A.   --- which I do not think you can say is true of the
belief
        that the earth is flat.
   Q.   You do say three lines from the bottom:  "The Nazi
        authorities also left an enormous quantity of
        documentation providing detail of the policy of
        extermination".
   A.   Yes.
   Q.   Have we not been hearing now for four weeks that there
is
        no such documentation?
   MR RAMPTON:  No, my Lord, that is simply not right.  I do
not
        know if Professor Evans has been in court all the
time,
        I am sure he has not, but your Lordship will recall
that
        Mr Irving himself, on the basis of a very considerable
        volume of documentation, has conceded -- I use that
word
        advisedly -- not only that the systematic shooting of
vast
        numbers of Jews in the East, in Russia, happened, but
that
        it happened on Hitler's authority.

.          P-110



   MR IRVING:  Of course we are not talking just about the
        shootings on the East, are we?
   MR RAMPTON:  Just, no.
   MR IRVING:  We are talking about we have a major problem
with
        what happened elsewhere.
   MR RAMPTON:  We are talking about something like 1.2
million
        people, on Mr Irving's figures.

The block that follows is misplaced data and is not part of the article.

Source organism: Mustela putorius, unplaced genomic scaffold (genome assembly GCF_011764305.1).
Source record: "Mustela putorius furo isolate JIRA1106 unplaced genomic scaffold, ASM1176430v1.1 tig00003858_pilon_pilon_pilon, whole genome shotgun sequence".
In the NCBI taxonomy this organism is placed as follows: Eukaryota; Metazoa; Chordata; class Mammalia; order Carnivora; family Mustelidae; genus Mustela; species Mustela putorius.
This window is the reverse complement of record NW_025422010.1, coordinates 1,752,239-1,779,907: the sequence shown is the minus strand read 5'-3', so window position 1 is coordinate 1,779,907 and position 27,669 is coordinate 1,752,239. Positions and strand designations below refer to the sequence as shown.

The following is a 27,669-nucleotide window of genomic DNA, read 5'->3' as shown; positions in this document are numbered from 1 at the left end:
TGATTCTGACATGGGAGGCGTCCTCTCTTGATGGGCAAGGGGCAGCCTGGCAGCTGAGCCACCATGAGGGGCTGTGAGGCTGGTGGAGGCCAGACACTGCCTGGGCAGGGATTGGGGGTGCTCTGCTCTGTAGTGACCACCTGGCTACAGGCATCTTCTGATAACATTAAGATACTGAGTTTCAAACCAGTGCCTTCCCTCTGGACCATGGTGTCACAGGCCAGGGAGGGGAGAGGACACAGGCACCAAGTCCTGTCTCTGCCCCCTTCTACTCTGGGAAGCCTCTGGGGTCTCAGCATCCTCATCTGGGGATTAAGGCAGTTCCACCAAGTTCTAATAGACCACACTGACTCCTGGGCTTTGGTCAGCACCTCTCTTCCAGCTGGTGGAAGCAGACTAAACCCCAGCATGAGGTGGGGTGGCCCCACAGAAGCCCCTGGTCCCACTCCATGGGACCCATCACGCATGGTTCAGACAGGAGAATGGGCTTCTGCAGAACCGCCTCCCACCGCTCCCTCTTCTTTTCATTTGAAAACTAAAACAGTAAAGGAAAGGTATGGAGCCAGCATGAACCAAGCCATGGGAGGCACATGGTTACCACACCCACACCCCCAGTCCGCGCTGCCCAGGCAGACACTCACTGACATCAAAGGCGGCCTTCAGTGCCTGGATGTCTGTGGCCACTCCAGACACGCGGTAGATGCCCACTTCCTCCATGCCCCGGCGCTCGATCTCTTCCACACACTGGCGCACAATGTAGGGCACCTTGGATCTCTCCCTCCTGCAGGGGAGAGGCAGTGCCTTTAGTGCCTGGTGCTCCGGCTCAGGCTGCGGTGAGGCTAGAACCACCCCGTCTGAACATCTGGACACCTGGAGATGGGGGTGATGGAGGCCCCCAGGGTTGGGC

MR IRVING:  I think that the question I should have asked
is,
        is there a vast body of documentation giving evidence,
        providing details, of the policy of extermination in
        Auschwitz and the other camps like that?
   A.   That is not what I say.  All I am trying to do here is
to
        advise the court that there is a very large quantity
of
        documentation, something which I am sure the court now
        realizes.
   Q.   On page 79 at line 5 you refer to a recent Holocaust
        denial work.  Is this a massive tome by one Barbara
        Kulaszka with the title:  "Did Six Million Really
Die"?
   A.   I cannot recall whether it is a massive tome.
   Q.   It is about 650 pages, A4 size?
   A.   Edited.
   Q.   Edited.  Am I right in saying that this is an account
by
        Barbara Kulaszka of the trial in Toronto on the
history of
        Auschwitz, shall we say?
   A.   I think that is right, on the Zundel trial.
   Q.   Am I right in saying that Barbara Kulaszka, being a

.          P-111



        solicitor of the Court of Ontario, is an officer of
the
        court and well qualified to write this kind of
summary?
   A.   That, I am not sure.  I think she has some kind of
legal
        status.  I took this to be a work of Holocaust denial
from
        it contents.
   Q.   So that a summary of the evidence for the Prosecution
and
        the Defence in a law court can be taken to be a work
of
        Holocaust denial?